Financial crises occur. Personal trainers need their access. The All-Star Game can run late.
“I had some, uh, mixed feelings, Seth, about your missing our last appointment,” said Rabbi Stuart Shiff, sitting one morning the other week across the table in a midtown Manhattan office from one of his private students, Seth Horowitz, executive vice-president of sporting goods company Modell’s.
The rabbi thumbed the pages of the Torah on the table. Shiff is one of five rabbis employed by an international Orthodox Jewish organisation known as Aish HaTorah, which offers many services to regular people at its Upper West Side centre. It offers some special attention to those whom its managing director, Rabbi Adam Jacobs, refers to as “very significant people”.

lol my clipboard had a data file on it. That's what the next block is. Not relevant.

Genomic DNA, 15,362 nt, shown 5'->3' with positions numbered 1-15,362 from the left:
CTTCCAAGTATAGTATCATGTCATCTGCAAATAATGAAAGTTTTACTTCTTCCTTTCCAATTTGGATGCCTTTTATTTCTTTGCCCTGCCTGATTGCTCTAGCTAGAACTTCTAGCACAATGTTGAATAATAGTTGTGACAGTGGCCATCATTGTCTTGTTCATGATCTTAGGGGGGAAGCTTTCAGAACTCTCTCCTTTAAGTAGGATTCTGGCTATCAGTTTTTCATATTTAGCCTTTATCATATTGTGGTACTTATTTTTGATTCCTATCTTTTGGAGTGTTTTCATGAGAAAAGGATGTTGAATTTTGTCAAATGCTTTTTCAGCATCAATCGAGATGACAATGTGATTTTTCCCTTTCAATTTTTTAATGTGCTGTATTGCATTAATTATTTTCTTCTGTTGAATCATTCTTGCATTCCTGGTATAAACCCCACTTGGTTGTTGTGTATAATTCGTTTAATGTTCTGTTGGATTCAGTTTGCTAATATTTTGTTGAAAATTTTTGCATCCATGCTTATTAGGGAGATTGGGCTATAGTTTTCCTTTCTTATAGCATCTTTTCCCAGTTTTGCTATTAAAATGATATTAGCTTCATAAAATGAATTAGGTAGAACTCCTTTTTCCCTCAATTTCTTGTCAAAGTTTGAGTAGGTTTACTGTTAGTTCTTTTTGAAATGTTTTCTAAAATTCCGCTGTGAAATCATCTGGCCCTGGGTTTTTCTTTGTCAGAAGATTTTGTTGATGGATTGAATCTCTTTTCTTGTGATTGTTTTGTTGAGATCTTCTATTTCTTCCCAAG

Almost all are accustomed to personal trainers and personal services.
People sometimes seek grounding when times get tough,” he said.
One said he became a participant soon after he married a “very secular” Jewish woman. Rabbi Kenneth Brander, dean of the Centre for the Jewish Future at Yeshiva University in New York, said the Aish programme reflected a long tradition in Judaism of co-operation between the tribes of ancient Israel known as the Zebulun and the Issachar.
“We did classes at Goldman Sachs for years,” said Rabbi Brad Hirshfield, president of the National Jewish Centre for Learning and Leadership.